Expert opinions

In the past weeks I’ve consulted many certification experts and QHSE-managers to learn what are the main challenges they face when implementing and working with MS. Some prefer to continue working with a static quality handbook, others recognize the benefits of working with a dynamic digital system.

The tendency to merge management systems into one Integrated Management System (IMS) is evident. Some larger organizations have developed their own document management system with in-house IT expertise, or with help from external consultancy. Also, commercial compliance software is available.

Scientific Research

mendeleyIn recent literature the rise of IMS is found as well. To be able to share these studies I created a public group on Mendely (document and reference manager) to share research on IMS. Please feel free to join and share your work or findings. It is great to learn from past experiences with the implementation of IMS, many of the problems from the past will be solved with the harmonization of the standards structure by the HLS.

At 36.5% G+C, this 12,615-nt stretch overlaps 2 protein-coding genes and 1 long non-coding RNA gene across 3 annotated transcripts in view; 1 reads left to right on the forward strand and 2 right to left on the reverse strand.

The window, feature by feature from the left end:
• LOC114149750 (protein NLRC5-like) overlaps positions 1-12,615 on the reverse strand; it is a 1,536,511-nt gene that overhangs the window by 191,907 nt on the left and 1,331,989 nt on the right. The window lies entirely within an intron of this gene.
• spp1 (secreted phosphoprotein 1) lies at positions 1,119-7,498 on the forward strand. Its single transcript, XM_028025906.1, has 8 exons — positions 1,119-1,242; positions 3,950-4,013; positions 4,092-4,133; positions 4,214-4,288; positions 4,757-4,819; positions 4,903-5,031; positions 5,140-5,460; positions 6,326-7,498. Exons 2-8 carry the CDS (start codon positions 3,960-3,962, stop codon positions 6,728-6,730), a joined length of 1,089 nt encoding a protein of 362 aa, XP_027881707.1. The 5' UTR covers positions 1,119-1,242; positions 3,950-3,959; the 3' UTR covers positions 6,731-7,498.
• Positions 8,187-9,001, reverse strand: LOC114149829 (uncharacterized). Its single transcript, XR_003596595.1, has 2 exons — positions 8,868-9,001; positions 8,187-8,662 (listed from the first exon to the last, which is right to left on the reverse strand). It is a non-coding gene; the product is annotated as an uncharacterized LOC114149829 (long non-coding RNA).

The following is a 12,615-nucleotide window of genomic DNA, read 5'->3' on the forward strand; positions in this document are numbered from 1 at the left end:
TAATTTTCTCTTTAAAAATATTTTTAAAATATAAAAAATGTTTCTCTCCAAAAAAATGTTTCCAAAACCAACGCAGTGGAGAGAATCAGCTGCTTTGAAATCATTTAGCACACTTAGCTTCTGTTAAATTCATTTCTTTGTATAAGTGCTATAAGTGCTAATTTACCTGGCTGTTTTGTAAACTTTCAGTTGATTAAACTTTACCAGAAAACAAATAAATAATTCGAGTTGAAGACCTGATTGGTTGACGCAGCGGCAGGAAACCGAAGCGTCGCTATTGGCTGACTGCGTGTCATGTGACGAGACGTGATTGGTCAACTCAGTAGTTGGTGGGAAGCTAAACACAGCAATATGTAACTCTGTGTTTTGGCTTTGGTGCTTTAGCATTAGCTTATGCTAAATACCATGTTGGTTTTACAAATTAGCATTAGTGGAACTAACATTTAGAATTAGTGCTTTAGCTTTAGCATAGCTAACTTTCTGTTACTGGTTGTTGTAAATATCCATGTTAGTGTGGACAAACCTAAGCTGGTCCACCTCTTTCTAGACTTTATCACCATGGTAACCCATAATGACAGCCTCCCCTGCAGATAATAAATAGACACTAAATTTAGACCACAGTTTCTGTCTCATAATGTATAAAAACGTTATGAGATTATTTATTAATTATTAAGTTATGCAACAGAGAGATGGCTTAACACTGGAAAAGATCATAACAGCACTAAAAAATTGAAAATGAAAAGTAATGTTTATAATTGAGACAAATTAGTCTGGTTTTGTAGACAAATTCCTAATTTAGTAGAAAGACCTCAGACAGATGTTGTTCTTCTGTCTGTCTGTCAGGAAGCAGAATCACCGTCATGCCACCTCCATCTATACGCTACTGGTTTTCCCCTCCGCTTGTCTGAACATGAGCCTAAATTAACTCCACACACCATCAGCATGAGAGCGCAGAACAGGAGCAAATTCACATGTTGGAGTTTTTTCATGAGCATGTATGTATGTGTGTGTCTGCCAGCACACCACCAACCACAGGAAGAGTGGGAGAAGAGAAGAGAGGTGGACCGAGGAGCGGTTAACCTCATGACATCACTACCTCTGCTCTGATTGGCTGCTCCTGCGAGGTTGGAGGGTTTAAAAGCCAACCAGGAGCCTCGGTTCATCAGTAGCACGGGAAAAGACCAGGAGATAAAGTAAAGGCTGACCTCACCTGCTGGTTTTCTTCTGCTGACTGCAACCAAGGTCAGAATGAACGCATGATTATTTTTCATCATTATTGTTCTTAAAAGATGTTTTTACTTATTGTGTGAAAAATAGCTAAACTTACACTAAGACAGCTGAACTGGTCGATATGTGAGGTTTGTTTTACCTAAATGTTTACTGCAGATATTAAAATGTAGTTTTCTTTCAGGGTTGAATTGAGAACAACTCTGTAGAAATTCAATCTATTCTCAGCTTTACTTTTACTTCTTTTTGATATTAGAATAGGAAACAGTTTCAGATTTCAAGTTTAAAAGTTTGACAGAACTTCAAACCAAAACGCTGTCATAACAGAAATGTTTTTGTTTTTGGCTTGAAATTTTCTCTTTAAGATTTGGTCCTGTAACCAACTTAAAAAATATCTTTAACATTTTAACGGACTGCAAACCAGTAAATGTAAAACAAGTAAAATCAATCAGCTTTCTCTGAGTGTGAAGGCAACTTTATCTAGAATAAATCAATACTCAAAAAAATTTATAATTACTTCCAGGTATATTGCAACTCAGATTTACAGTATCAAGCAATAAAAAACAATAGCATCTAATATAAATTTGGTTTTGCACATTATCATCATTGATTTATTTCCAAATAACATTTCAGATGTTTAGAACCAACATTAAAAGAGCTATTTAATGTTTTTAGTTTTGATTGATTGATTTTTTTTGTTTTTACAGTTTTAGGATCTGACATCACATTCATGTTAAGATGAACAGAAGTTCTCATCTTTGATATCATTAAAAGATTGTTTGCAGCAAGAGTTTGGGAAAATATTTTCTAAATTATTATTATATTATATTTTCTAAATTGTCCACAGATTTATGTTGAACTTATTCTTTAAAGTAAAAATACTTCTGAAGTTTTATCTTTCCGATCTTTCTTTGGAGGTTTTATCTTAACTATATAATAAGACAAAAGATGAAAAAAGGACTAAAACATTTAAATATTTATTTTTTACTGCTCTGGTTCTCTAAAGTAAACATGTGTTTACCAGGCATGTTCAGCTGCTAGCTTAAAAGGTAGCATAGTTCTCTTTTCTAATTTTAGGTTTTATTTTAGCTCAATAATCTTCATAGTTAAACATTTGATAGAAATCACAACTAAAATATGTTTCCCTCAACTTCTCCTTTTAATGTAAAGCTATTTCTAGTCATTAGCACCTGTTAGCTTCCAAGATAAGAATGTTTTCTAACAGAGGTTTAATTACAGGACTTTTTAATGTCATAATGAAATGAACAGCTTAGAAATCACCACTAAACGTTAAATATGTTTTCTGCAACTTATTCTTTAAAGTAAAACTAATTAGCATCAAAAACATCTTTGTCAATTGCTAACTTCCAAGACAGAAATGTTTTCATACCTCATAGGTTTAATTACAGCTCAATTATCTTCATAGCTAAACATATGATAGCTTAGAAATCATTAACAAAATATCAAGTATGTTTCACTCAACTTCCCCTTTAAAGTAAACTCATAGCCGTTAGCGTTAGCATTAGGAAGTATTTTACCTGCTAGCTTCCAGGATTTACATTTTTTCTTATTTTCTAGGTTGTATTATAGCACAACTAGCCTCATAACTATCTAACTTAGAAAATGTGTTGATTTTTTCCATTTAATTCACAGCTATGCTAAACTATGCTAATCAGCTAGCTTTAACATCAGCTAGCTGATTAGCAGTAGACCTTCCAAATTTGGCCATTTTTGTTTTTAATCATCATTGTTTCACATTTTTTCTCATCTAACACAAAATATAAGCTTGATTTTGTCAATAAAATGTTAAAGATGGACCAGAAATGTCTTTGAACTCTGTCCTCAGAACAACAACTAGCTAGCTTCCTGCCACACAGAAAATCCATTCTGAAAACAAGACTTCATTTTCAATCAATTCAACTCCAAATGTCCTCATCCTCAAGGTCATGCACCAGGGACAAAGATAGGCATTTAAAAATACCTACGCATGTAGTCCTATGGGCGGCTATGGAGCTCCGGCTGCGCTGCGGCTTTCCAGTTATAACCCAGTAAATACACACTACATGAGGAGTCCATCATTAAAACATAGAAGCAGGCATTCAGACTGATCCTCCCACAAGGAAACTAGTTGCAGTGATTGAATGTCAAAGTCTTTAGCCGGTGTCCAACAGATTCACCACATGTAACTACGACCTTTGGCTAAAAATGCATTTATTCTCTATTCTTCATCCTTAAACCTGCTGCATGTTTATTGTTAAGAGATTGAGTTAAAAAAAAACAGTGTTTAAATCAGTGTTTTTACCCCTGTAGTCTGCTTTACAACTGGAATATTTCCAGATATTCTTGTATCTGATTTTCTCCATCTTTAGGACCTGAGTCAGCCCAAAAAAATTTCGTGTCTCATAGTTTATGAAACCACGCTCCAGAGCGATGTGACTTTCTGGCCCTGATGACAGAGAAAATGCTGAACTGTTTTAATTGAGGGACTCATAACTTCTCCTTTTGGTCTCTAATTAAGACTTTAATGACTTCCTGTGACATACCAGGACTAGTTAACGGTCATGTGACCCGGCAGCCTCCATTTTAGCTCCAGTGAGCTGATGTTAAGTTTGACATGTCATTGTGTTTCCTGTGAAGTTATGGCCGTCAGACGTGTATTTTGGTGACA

Integrated Sustainable Management System

A management system that integrates standards representing the sustainability triangle (People, Planet, Profit) is an Integrated Sustainable Management System (ISMS). It could be the basis, or the core system, for any sustainable enterprise management system to help define all relevant aspects for the organizations processes. At this moment, there is no standard for ISMS, so the requirements for such a system should be derived from existing Management System Standards (MSS) and the demand from future users of the system.

Lean Software Development

Based on the contacts with QHSE-managers and backed by Scientific Research on IMS, I started to design an ISMS. The development will be according to the lean software development principles as promoted by The Foundation. An important aspect is involvement of experts in a focus group and work towards an early launch for a select group of test users, to ensure a high quality, user friendly product. Modern cloud technology now opens the possibilities to develop and continuously improve software on the go. Before, software had to be installed from a disk and became available with numbered versions. This much more rigid distribution resulted in bugs that stayed live for a long time until the next version came out.